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                  • #10
                    Thanks for the answers :D

                    Mostly, I just make backups for my CD collection, to play in my car. It's also easier to loan somebody a CD-R than the original CD!

                    The ones I have normally bought are Memorex, which have worked well so far. The audio discs I bought are Sony, and, as I said, I can't reall tell the difference between the two types.
                    Madness is always the best armor against Reality

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                    • #11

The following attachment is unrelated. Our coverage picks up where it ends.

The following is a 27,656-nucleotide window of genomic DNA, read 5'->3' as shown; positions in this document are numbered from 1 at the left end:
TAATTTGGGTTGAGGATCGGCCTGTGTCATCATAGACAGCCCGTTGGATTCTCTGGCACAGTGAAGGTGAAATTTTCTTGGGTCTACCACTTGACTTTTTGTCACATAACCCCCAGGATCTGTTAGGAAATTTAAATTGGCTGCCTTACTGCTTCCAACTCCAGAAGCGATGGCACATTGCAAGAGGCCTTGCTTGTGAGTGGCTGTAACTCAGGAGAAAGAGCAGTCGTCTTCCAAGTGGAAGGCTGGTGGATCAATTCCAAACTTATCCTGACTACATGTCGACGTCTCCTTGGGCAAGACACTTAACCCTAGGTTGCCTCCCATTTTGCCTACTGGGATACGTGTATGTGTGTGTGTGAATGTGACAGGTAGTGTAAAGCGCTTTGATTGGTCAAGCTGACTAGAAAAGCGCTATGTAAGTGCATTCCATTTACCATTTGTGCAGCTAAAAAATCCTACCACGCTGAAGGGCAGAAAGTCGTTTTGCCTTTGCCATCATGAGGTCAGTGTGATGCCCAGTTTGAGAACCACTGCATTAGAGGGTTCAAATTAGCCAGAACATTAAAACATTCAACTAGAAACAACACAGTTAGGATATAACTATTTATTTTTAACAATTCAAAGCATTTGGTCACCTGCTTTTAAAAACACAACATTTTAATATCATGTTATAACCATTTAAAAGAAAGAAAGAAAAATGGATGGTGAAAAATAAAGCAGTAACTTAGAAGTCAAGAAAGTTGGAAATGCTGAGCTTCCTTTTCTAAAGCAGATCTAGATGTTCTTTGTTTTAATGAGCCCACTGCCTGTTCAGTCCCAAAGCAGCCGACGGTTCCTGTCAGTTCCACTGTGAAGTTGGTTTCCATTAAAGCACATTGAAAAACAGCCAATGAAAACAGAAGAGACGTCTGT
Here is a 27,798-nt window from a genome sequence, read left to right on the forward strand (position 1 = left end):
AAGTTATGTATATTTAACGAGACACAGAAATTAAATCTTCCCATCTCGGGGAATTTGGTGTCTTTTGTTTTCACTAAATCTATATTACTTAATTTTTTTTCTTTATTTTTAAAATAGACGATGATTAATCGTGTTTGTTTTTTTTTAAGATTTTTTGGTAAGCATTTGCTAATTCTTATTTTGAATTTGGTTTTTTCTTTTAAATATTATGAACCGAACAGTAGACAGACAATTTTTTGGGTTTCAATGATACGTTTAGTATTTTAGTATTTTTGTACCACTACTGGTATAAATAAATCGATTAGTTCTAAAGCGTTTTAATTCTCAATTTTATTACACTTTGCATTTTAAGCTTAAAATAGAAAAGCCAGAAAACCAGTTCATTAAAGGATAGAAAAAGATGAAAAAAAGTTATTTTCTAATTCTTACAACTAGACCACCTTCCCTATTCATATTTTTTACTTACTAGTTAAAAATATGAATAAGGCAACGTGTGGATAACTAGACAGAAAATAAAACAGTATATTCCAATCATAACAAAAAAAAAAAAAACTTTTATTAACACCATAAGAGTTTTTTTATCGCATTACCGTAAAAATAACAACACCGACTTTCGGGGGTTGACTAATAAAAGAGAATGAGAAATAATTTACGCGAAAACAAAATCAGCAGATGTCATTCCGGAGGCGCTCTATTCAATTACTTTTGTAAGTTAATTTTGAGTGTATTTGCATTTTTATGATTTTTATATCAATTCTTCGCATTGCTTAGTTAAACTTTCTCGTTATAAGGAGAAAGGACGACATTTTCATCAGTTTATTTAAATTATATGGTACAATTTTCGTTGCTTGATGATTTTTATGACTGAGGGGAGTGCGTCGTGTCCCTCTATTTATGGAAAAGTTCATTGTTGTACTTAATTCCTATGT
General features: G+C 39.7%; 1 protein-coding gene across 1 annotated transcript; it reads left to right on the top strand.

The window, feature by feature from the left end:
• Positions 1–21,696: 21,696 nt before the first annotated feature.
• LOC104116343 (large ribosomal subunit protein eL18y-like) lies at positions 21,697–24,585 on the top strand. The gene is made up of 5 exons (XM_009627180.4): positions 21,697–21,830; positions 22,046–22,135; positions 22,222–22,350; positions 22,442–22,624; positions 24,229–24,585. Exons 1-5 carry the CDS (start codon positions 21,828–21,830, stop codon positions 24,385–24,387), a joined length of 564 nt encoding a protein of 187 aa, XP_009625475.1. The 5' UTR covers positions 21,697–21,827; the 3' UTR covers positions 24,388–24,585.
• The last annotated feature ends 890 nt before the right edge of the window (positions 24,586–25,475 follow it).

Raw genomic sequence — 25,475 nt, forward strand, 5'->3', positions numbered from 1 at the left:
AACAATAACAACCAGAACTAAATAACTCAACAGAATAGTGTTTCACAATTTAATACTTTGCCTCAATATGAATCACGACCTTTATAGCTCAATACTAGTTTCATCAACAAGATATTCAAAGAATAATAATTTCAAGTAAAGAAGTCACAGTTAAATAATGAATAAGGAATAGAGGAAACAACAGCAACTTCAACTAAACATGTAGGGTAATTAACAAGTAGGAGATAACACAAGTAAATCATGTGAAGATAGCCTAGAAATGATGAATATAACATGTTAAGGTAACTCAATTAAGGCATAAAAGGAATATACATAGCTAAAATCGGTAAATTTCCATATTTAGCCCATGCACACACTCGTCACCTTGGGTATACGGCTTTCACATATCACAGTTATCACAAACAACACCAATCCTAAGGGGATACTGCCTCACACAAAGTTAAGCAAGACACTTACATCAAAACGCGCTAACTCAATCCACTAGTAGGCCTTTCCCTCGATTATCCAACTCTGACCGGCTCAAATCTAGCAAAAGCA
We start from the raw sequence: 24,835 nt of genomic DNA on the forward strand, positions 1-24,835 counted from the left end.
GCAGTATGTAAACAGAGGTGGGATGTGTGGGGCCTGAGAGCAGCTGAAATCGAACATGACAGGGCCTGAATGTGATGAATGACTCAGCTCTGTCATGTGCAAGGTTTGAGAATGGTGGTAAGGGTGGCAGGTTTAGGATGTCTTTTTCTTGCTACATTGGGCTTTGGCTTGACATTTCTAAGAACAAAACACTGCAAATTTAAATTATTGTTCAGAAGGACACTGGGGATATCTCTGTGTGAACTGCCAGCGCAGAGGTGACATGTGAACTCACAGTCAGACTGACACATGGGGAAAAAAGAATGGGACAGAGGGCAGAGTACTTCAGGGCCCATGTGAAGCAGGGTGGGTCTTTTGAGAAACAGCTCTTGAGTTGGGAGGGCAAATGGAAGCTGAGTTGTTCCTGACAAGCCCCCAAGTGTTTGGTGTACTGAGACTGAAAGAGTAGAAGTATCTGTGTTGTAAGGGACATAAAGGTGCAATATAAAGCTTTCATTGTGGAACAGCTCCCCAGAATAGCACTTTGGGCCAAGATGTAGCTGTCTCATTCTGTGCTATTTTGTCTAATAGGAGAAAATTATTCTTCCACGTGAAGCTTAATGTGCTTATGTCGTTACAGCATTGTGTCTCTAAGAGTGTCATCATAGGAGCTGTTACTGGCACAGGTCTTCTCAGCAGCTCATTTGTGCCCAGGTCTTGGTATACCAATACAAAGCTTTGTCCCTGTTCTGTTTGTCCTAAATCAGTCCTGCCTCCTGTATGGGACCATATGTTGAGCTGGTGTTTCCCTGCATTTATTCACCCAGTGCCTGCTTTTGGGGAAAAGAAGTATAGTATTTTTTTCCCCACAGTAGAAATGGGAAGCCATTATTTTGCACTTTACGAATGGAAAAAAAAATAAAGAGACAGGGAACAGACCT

I think burn failure rate has more to do with the burner than the disk. I haven't yet gone in for a Plextor, but I like my old Sony burner pretty well. Next best is a Samsung, and last is a pair of HP generic whatever the hell they ares. One of the HPs burns DVDs, which I am still learning about.

                      [Digression: Generally I think name brand computers are shit. I certainly hate the ones I have. And while I was recently impressed by a Sony VAIO I saw recently (hardware looked great! Very tidy.) it doesn't come with any disks - it forces you to burn your own recovery disks. That also means it will format your drive if you partitioned it - I learned that the hard way with my HPs. You also do not have an OS disk, nor any needed drivers in case you wanted to do something other than WinXP. Which I am not sure I understand - you pay for XP, but you don't have recourse to a disk? Is that a new kind of vaporware? You bought it, but it isn't tangible?]